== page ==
The Fetch Blog

Curated reads and events for professionals

Curator Year In Review 2012: Beck in Brisbane — December 9, 2012

Curator Year In Review 2012: Beck in Brisbane

As the end of 2012 approaches, we thought it’d be nice to have an update from our beloved city curators.  This time Rebekah Waite in Brisbane highlights some of her most appreciated events, spaces and top moments of 2012.


Picture by @saboskirt

Best event for meeting people?

The crowd at Cafe Scientifique, hosted by as part of National Science Week, was my pick for meeting people in 2012. Hardly your typical professional event, the 200 or so people clasping cocktails at the Queensland Museum were all there to learn something new. Attracting scientists from every conceivable background, the forum was ripe with potential collaborators and professionals more than ready to find a new challenge to apply their skills to.

Best event for content shared and learnings?

The ArtWrite series, hosted by QUT Art Museum and Eyeline magazine was a generous forum for emerging practitioners. Full of media professionals this monthly event was a perfect opportunity to ask all those questions everyone has always assumed you know the answers to. It was also a rare opportunity to take advantage of decades of experience (wins and loses) to be found in the panellists. I’d be keeping an eye on what’s happening in the 2013 calendar.

Personal event stye preference (breakfast/conference/workshop/etc/etc)?

As a morning person (yes, they do exist), I love a good breakfast event. Best way to get a head start on the day!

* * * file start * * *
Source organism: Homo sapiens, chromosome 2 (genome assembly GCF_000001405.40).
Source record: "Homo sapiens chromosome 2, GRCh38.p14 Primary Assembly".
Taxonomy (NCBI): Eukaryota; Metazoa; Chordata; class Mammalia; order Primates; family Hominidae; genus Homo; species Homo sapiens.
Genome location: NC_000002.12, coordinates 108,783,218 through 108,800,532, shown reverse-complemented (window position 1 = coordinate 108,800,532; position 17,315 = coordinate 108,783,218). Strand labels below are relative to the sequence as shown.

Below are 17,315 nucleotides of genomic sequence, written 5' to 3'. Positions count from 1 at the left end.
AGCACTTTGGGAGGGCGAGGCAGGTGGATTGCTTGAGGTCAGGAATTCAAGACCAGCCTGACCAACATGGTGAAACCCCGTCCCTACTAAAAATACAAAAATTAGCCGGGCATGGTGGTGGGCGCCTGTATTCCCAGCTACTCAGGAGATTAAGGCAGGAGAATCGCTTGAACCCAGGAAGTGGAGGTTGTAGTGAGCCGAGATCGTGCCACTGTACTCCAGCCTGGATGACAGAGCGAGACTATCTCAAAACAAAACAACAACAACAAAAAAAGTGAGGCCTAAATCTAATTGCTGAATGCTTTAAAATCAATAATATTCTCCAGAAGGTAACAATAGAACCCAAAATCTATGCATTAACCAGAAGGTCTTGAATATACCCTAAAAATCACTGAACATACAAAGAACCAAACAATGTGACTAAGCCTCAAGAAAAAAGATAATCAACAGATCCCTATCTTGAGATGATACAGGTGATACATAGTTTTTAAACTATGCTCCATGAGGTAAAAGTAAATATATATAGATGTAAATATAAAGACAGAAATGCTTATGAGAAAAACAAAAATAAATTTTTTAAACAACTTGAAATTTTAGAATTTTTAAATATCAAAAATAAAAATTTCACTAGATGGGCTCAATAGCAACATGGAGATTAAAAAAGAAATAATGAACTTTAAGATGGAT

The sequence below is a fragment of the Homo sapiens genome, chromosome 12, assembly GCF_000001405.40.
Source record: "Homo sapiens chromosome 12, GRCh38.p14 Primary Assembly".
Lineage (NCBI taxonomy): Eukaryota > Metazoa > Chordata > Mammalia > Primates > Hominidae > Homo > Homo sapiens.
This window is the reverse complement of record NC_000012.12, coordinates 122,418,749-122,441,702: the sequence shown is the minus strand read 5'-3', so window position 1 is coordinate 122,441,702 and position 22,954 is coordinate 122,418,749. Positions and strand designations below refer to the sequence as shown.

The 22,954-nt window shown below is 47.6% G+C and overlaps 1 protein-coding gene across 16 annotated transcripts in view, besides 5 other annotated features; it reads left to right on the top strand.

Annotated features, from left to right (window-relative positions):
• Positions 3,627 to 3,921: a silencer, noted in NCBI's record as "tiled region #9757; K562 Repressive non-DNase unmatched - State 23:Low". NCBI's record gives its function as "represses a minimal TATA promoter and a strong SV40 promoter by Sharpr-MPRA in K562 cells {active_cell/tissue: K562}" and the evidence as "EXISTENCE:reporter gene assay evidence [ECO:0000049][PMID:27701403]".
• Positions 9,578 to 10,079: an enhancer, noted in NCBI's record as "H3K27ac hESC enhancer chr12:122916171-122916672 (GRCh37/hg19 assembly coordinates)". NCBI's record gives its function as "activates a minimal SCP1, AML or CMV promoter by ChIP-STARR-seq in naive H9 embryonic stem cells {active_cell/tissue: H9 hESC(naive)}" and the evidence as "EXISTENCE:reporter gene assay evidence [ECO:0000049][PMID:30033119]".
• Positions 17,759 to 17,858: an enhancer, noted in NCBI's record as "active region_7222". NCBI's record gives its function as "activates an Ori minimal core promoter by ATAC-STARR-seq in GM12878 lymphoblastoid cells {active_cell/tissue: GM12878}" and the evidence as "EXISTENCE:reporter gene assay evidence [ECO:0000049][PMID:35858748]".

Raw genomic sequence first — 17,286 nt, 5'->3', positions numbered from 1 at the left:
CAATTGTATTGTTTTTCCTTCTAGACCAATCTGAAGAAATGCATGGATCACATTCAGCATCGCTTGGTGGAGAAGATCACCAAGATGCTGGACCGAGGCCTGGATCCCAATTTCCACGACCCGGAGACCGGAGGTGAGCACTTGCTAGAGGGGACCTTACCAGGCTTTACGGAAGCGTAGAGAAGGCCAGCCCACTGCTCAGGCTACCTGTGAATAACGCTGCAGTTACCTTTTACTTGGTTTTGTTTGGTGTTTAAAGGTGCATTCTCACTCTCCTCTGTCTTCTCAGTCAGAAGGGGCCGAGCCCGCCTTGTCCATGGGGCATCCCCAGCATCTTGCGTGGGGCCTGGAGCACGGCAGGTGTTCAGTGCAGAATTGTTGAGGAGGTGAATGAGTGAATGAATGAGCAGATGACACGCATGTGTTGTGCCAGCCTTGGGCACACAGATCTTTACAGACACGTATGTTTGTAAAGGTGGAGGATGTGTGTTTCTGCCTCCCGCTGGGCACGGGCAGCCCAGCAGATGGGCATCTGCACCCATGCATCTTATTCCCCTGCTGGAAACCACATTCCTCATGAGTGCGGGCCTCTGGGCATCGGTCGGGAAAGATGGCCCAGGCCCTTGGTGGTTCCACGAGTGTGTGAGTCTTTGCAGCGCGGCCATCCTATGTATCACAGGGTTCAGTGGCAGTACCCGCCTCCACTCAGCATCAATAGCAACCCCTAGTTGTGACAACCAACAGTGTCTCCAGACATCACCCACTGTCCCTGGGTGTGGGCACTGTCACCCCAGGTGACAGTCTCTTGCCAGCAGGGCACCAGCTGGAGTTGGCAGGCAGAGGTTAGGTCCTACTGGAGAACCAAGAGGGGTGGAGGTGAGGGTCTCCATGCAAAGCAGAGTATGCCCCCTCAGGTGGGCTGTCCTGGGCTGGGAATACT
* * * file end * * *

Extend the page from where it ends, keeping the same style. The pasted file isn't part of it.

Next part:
Favourite source of local community news?

For a glimpse into the nerd side, Stuff and Things (locally produced podcast) is about as good as it gets. For your creative curiousities, The Native Press is a one stop shop. But I have to say, nothing beats a carefully curated Facebook feed (this Brisbane list by Amy Grey is a pretty great start).

Favourite coworking space?

The Edge* (*yes, I am more than a little biased here, but, come on, the city views alone are to die for!).

Favourite cafe with wifi?

Hands down Lady Marmalade in Stones Corner, where the haloumi slices are thicker than the bread and the wifi is free. Only challenge here is to concentrate on the task at hand with some much good food to be had…

What’s been a personal highlight and not so high moment of the year?

It’s been fantastic to have such varied and challenging things to look forward to in my calendar throughout the whole year, from starting a Masters and getting to know The Fetch community, through to the wonders of my day job (I’m still trying to understand how someone considers it ‘work’ to be involved with mad scientist tea parties and zombie apocalypses). The downside of all of that? I didn’t quite get as much sleep as I had become accustom to!

What have you enjoyed about being involved with The Fetch in 2012?

It’s been a privilege getting to know more of the good folks in Brisbane, from the ambassador team (and our delicious fortnightly catch-ups), to the curious minds who attend events throughout town and the amazing, dedicated people who run them.

What are you looking forward to in 2013?

More adventures.

Interview: Brisbane Local, Beck Waite — February 12, 2012

Interview: Brisbane Local, Beck Waite

Brisbane curator Lani Pauli interviews Beck Waite from The Edge, SLQ.